A coterie of Republicans is planning to have the Senate vote before July 4 on a bill that could take health insurance away from up to 23 million people and make changes to the coverage of millions of others. And they are coming up with the legislation behind closed doors without holding hearings, without consulting lawmakers who disagree with them and without engaging in any meaningful public debate.
There is no mystery why the Senate majority leader, Mitch McConnell, is trying to push this bill through quickly. The legislation would repeal major provisions of the Affordable Care Act. Opening it to scrutiny before a vote would be the congressional equivalent of exposing a vampire to sunlight.
That is one mistake Mr. McConnell, a master of the Senate’s dark arts, is not about to make. As one Republican aide put it to Axios on Monday, “We aren’t stupid.” Better to pass a terrible bill in the cover of darkness just as the House did with its version, the American Health Care Act, in the hopes that critics do not have much time to raise a stink. And then there is President Trump, who is standing ready to applaud whatever turkey the Senate produces as long as it gives him a chance to claim a win.
Mr. McConnell’s strategy belies the disingenuous Republican complaint that Democrats jammed the A.C.A., or Obamacare, into law in 2010 without sufficient analysis or discussion. The Republican effort to undo the A.C.A. bears no resemblance whatsoever to that much more thorough exercise.
Congress and the Obama administration spent a year on health care reform from March 2009 to March 2010. The House and Senate came up with several competing bills, held dozens of hearings, accepted Republican amendments and spent countless hours soliciting feedback from public interests groups and the health care industry. The Congressional Budget Office produced several reports to analyze the various proposals and the legislation that ultimately became law. By contrast, instead of public drafts and hearings, we now have to settle for a series of leaks from Capitol Hill about what is or isn’t in the bill. On one day, news organizations might be told that Mr. McConnell’s health care working group (which happens to be composed entirely of men) has found ways to win over more moderate senators like Rob Portman of Ohio by agreeing to phase out the expansion of Medicaid more slowly than the House bill would. Such a policy would mean that millions would still lose coverage but not as quickly as in the House version.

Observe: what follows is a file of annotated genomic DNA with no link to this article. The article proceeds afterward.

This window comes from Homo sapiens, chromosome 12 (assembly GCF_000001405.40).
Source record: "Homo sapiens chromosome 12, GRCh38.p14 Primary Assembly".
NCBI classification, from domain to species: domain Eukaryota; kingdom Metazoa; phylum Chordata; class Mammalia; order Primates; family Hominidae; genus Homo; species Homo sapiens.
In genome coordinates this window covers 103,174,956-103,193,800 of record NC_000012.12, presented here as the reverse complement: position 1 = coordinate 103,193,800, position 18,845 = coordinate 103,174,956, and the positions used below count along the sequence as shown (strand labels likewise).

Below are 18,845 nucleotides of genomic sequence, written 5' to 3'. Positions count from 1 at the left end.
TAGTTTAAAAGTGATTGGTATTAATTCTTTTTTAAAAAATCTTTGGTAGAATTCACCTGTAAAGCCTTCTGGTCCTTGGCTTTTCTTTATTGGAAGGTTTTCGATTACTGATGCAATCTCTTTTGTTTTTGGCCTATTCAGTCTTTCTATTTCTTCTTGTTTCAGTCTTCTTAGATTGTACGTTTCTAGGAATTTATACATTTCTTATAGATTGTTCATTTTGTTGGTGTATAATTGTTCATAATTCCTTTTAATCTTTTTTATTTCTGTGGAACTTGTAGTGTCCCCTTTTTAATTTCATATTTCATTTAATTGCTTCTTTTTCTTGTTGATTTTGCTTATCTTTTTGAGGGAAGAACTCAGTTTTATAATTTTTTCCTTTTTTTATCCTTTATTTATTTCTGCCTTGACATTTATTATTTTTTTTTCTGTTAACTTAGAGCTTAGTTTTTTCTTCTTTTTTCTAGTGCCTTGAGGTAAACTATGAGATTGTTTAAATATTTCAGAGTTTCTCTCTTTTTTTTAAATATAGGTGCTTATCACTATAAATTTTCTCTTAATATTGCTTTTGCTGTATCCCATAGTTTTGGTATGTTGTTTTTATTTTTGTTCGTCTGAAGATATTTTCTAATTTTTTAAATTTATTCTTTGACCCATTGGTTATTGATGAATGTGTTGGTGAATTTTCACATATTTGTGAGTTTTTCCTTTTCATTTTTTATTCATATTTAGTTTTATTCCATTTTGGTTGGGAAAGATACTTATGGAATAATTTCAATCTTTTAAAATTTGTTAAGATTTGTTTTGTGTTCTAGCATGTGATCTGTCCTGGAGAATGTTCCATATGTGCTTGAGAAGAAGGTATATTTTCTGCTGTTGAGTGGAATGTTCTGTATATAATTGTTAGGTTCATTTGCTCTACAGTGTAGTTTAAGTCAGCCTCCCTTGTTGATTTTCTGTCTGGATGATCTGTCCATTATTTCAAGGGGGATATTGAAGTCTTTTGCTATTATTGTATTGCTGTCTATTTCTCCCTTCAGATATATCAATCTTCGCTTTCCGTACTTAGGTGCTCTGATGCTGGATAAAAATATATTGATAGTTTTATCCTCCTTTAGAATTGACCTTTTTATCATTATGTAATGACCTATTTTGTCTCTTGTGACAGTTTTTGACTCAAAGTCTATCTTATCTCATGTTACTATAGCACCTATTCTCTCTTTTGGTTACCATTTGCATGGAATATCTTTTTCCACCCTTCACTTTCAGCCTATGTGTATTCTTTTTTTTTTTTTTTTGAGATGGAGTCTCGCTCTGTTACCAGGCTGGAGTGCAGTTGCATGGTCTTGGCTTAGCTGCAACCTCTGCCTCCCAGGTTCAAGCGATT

But on another day, the public might learn that conservatives like Rand Paul of Kentucky are furious because the draft does not do enough to turn the American health care system into a facsimile of “The Hunger Games.”
In other words, the country is getting only glimpses of half-formed policies and mere hints of the back-room deals offered to win support for them. The Washington Post recently reported, for instance, that Mr. McConnell might cobble together a slim majority for his bill by offering senators from Appalachian states a fund for the opioid epidemic. He might also have to come up with something to accommodate Lisa Murkowski of Alaska because her state has high health care costs and stands to lose a lot if Congress reduces spending on health care by $1.1 trillion over 10 years to give the wealthiest American families a fat tax cut.
It would be tempting to find all this negotiating a purposeless charade if it didn’t have the potential to hurt millions of people and wasn’t already taking a toll. In recent weeks, health insurers have ended coverage in some parts of the country for next year and proposed raising premiums substantially elsewhere. The companies say they are trying to protect themselves from the uncertainty around the A.C.A. Blame for that rests with Congress and Mr. Trump, who has threatened to destroy Obamacare through administrative changes.
Republican leaders seem to think they will gain a tactical legislative advantage if they can negotiate a deal behind the scenes and then suddenly spring it on the full Senate. Those gains will quickly evaporate when voters learn what they have done.
For more, visit The New York Times.